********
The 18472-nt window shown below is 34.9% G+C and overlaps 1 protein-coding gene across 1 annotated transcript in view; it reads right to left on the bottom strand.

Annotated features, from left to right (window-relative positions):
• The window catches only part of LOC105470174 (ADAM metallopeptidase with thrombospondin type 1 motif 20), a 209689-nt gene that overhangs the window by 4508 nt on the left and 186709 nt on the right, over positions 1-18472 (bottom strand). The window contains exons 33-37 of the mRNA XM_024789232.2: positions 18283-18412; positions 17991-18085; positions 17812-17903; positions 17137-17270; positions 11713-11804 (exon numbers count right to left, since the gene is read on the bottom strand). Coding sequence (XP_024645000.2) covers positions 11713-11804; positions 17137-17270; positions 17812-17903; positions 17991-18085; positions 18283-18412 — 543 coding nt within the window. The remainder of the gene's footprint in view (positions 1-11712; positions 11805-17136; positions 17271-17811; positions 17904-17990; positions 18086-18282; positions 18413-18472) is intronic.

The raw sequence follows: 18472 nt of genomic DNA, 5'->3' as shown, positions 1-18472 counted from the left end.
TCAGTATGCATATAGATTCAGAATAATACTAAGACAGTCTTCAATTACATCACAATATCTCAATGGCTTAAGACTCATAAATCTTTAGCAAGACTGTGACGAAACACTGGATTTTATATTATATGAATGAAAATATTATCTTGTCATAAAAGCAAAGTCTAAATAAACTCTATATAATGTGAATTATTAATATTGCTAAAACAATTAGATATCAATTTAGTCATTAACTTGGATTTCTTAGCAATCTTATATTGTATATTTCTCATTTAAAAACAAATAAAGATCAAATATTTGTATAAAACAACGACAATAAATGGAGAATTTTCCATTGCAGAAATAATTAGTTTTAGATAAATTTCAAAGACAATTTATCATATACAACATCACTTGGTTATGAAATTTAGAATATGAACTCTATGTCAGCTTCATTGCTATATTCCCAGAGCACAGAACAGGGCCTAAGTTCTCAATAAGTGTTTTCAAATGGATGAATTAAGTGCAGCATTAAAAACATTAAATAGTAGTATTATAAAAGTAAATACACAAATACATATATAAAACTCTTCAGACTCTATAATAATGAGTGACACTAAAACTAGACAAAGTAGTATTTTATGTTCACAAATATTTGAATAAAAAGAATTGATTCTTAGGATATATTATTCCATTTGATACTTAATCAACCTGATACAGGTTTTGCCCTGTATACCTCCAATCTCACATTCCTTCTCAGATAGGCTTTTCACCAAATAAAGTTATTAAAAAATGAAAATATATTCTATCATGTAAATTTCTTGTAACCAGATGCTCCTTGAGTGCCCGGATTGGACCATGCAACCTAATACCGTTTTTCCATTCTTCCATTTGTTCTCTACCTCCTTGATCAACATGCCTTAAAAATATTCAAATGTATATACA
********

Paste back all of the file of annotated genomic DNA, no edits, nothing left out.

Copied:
The 18472-nt window shown below is 34.9% G+C and overlaps 1 protein-coding gene across 1 annotated transcript in view; it reads right to left on the bottom strand.

Annotated features, from left to right (window-relative positions):
• The window catches only part of LOC105470174 (ADAM metallopeptidase with thrombospondin type 1 motif 20), a 209689-nt gene that overhangs the window by 4508 nt on the left and 186709 nt on the right, over positions 1-18472 (bottom strand). The window contains exons 33-37 of the mRNA XM_024789232.2: positions 18283-18412; positions 17991-18085; positions 17812-17903; positions 17137-17270; positions 11713-11804 (exon numbers count right to left, since the gene is read on the bottom strand). Coding sequence (XP_024645000.2) covers positions 11713-11804; positions 17137-17270; positions 17812-17903; positions 17991-18085; positions 18283-18412 — 543 coding nt within the window. The remainder of the gene's footprint in view (positions 1-11712; positions 11805-17136; positions 17271-17811; positions 17904-17990; positions 18086-18282; positions 18413-18472) is intronic.

The raw sequence follows: 18472 nt of genomic DNA, 5'->3' as shown, positions 1-18472 counted from the left end.
TCAGTATGCATATAGATTCAGAATAATACTAAGACAGTCTTCAATTACATCACAATATCTCAATGGCTTAAGACTCATAAATCTTTAGCAAGACTGTGACGAAACACTGGATTTTATATTATATGAATGAAAATATTATCTTGTCATAAAAGCAAAGTCTAAATAAACTCTATATAATGTGAATTATTAATATTGCTAAAACAATTAGATATCAATTTAGTCATTAACTTGGATTTCTTAGCAATCTTATATTGTATATTTCTCATTTAAAAACAAATAAAGATCAAATATTTGTATAAAACAACGACAATAAATGGAGAATTTTCCATTGCAGAAATAATTAGTTTTAGATAAATTTCAAAGACAATTTATCATATACAACATCACTTGGTTATGAAATTTAGAATATGAACTCTATGTCAGCTTCATTGCTATATTCCCAGAGCACAGAACAGGGCCTAAGTTCTCAATAAGTGTTTTCAAATGGATGAATTAAGTGCAGCATTAAAAACATTAAATAGTAGTATTATAAAAGTAAATACACAAATACATATATAAAACTCTTCAGACTCTATAATAATGAGTGACACTAAAACTAGACAAAGTAGTATTTTATGTTCACAAATATTTGAATAAAAAGAATTGATTCTTAGGATATATTATTCCATTTGATACTTAATCAACCTGATACAGGTTTTGCCCTGTATACCTCCAATCTCACATTCCTTCTCAGATAGGCTTTTCACCAAATAAAGTTATTAAAAAATGAAAATATATTCTATCATGTAAATTTCTTGTAACCAGATGCTCCTTGAGTGCCCGGATTGGACCATGCAACCTAATACCGTTTTTCCATTCTTCCATTTGTTCTCTACCTCCTTGATCAACATGCCTTAAAAATATTCAAATGTATATACA